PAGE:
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This Is How Long It Takes to Pass a Kidney Stone

Aimee Sharp
Author | Shield HealthCare
02/22/19  10:34 AM PST
Kidney Stone

By Emily DiNuzzo for Readers Digest

Passing a kidney stone can be extremely painful and, in some cases, impossible without medical treatment like surgery. If you are passing a kidney stone, it would be great to know just how long you must endure the pain before it’s over. The short answer, however, is that it depends on a few specific factors.

On average, most people who pass a kidney stone do so in one to three weeks—if they pass at all, according to Jennifer Linehan, MD, urologist and associate professor of urologic oncology at the John Wayne Cancer Institute at Providence Saint John’s Health Center in Santa Monica, California. “Most times, you can simply wait for the stone to pass,” she says. At a max, four to six weeks for the stone to pass is safe as long as the pain is bearable, she adds. Make sure you’re not making these 7 innocent mistakes that put your kidneys at risk.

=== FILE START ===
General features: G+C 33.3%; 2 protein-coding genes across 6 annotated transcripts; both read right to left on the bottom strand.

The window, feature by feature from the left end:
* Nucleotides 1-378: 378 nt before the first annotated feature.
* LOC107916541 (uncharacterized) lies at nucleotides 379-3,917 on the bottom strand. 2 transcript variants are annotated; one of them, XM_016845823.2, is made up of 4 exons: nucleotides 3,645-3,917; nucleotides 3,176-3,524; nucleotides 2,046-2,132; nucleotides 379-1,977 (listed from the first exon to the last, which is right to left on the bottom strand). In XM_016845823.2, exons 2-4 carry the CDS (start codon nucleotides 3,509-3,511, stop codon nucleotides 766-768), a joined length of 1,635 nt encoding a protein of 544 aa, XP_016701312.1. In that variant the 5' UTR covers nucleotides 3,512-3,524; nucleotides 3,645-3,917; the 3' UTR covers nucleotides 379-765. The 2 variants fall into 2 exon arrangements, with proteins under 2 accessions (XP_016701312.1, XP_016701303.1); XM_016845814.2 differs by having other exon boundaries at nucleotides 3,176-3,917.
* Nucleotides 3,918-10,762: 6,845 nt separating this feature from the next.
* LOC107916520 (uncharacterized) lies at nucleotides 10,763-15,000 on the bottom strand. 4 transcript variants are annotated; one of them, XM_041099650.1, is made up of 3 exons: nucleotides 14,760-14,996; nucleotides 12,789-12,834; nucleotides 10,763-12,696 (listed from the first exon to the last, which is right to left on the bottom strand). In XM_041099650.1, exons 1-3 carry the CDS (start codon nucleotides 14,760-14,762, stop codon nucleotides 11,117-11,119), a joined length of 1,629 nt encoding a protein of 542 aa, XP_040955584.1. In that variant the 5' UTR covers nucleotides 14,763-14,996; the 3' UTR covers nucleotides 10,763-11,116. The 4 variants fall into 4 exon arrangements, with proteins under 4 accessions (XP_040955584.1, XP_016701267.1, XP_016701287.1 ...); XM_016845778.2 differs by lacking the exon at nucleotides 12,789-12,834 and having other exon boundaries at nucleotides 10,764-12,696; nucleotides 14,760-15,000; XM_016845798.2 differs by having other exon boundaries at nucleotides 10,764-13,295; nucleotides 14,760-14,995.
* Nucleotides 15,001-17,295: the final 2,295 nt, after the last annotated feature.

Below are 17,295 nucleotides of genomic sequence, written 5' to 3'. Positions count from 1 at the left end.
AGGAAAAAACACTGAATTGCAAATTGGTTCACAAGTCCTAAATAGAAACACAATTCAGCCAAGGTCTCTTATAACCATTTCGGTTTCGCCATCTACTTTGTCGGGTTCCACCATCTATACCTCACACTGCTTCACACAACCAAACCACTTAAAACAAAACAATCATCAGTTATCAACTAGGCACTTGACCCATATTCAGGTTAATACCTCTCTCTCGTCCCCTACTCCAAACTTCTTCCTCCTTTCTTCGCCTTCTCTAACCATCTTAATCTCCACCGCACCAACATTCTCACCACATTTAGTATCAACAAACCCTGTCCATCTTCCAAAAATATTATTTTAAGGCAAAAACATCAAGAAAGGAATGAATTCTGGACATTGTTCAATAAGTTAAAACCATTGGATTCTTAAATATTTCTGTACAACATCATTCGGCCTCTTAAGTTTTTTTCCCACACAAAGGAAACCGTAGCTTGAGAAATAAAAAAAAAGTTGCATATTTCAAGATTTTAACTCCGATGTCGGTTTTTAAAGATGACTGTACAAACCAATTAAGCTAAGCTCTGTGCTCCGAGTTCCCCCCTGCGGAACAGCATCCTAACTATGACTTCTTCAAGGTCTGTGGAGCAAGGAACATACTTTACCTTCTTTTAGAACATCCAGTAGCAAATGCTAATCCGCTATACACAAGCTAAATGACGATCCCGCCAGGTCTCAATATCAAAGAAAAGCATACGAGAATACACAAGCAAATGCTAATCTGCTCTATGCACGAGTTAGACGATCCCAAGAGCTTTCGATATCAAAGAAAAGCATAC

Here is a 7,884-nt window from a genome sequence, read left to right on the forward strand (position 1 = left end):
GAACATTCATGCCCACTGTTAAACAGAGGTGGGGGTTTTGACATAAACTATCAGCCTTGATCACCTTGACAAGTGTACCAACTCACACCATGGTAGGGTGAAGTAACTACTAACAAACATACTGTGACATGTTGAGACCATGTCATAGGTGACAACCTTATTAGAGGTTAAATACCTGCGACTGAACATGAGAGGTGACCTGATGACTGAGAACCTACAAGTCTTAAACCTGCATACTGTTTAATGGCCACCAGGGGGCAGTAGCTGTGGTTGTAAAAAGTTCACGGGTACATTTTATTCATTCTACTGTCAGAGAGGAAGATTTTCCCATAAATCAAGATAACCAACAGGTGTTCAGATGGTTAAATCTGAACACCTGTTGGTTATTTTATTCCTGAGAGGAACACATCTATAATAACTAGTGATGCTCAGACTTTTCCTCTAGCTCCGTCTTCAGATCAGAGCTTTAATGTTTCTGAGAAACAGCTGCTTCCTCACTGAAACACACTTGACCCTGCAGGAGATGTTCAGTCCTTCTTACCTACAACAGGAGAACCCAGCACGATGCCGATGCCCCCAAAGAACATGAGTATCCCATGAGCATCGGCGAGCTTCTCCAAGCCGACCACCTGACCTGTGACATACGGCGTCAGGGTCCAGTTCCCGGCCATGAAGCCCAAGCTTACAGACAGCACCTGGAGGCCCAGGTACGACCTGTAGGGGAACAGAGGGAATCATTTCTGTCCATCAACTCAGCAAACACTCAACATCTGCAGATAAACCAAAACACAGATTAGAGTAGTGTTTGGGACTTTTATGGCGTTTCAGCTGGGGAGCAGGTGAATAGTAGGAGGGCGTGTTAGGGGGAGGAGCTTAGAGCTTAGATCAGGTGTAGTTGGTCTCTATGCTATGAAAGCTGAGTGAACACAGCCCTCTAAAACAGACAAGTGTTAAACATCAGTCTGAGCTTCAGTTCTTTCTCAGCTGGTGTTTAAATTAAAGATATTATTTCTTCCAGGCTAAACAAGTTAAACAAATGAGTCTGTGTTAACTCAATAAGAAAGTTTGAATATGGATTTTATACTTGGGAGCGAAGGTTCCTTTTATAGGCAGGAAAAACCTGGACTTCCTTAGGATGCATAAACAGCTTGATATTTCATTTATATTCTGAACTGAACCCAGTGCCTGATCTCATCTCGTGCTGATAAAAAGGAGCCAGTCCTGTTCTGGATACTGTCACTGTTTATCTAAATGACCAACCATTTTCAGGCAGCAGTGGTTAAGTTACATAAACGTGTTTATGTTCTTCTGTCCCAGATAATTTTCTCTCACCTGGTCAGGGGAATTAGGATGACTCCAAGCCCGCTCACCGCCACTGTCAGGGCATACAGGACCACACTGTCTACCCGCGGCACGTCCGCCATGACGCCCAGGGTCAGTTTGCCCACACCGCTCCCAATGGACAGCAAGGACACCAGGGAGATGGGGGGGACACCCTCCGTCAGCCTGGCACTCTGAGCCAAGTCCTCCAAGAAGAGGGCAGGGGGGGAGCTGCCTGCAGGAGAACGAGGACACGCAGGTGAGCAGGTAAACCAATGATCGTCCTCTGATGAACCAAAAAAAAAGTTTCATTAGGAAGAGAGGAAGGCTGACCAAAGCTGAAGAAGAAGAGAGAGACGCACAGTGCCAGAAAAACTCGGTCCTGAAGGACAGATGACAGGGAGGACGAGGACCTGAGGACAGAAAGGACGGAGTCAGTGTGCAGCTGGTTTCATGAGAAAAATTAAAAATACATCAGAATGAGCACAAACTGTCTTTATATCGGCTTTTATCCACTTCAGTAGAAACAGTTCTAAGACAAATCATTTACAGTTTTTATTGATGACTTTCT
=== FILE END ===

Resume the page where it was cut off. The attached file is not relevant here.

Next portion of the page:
Why passing a kidney stone takes approximately a few weeks has to do with knowing what a kidney stone is—and it’s not really a “stone” at all. “The term ‘kidney stone’ is a widely-used nickname to describe the calcifications consisting of the body’s excess minerals and salts that can build up inside the kidney,” says S. Adam Ramin, MD, urologist and medical director of Urology Cancer Specialists in Los Angeles. “As these substances accumulate in the kidney and begin to harden, they begin to form a crystal.” When multiple crystals accumulate and join together, there’s a pebble-like formation: a kidney stone.

There are a few different types of kidney stones, too. Most are calcium stones which are due to an excess of calcium oxalate, says Dr. Ramin. This compound is found in some foods and is a waste product your body makes. High amounts of sodium, vitamin D, and dehydration are also major contributors to these types of kidney stones, according to Dr. Ramin. Other examples include uric acid, struvite, and cystine stones, but these only make up anywhere from 1 to 10 percent of kidney stones.

Read the Full Article on Readers Digest.

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